Using Technology to Enhance RtI Implementation

Response to Intervention (RtI) is perhaps the most significant educational reform initiative in this country in the past 50 years. However, there is a long history of failed educational innovations due to various factors including a lack of supporting research or implementation difficulties (Ellis, 2005). Research has consistently supported the effectiveness of RtI approaches in enhancing student learning (Burns, Appleton, & Stehouwer, 2005), but several scholars have suggested that fidelity of implementation will be an important obstacle to overcome for large-scale RtI implementation (Gansle & Noell, 2007; Ysseldyke, 2005).


Technology offers a potential medium through which RtI implementation could be made easier and more likely to occur (Ysseldyke & McLeod, 2007). The use of technology makes ongoing data collection, data consumption, and data-based decision making a more plausible proposition, and it can keep these important aspects of RtI from monopolizing teacher time. Previous research found that the use of technology substantially facilitated collecting, managing, and analyzing educational data (McIntire, 2002; McLeod, 2005; Pierce, 2005; Wayman, 2005). Thus, technology-enhanced assessment (TEA) would likely support RtI implementation, but applying technology to other aspects of RtI would likely enhance the implementation of those components as well. The RTI Action Network of the National Center for Learning Disabilities has identified high-quality classroom instruction, tiered instruction/intervention, ongoing student assessment, and family involvement as the essential components of RtI. Below is information about those essential components and suggestions for ways in which technology could facilitate the successful implementation of each. It should be noted that the information presented below does not suggest endorsement of a product.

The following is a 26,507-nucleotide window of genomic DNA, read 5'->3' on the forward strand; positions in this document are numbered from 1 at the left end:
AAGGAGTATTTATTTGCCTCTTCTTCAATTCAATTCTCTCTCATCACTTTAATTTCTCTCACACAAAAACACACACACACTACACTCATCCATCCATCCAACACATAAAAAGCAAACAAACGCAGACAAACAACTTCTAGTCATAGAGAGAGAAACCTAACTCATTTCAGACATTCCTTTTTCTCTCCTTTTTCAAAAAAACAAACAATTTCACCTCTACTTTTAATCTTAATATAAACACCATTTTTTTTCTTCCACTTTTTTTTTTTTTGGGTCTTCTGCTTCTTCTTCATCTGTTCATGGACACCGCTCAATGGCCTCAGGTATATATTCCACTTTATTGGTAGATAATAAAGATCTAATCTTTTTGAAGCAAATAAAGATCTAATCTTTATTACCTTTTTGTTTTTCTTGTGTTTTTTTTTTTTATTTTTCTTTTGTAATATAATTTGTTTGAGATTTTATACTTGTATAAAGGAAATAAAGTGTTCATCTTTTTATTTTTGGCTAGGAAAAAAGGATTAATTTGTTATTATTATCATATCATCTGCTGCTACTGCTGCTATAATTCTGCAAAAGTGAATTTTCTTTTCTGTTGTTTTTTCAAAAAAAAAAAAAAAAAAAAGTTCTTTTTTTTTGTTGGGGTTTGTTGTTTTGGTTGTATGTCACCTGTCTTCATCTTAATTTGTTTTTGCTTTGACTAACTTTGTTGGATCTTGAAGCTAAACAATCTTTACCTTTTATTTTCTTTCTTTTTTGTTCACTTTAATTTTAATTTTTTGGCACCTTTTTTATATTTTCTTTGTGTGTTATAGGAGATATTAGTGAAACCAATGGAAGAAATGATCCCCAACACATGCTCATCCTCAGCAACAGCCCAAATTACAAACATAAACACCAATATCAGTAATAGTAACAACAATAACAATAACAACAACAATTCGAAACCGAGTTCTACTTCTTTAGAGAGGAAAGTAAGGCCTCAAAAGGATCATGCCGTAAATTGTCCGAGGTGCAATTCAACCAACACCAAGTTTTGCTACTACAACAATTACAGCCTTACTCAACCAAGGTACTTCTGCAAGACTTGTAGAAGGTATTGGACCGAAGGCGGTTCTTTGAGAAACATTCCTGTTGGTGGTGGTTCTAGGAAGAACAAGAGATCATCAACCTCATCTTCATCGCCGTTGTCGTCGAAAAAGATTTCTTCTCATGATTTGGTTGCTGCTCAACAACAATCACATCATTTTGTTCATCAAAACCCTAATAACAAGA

High-quality Classroom Instruction


An effective core curriculum is the foundation to successful RtI implementation. Small-group supplemental interventions cannot be successful if too many students demonstrate skill deficits, because schools usually do not have sufficient resources to implement supplemental interventions for more than 20% of the student population. Recent meta-analyses found moderate to large effects for various technologies, including personal computers, game-like curricula, and interactive simulations (Blanchard & Stock, 1999; Vogel et al., 2006), which suggest that schools could use technology to improve core instruction.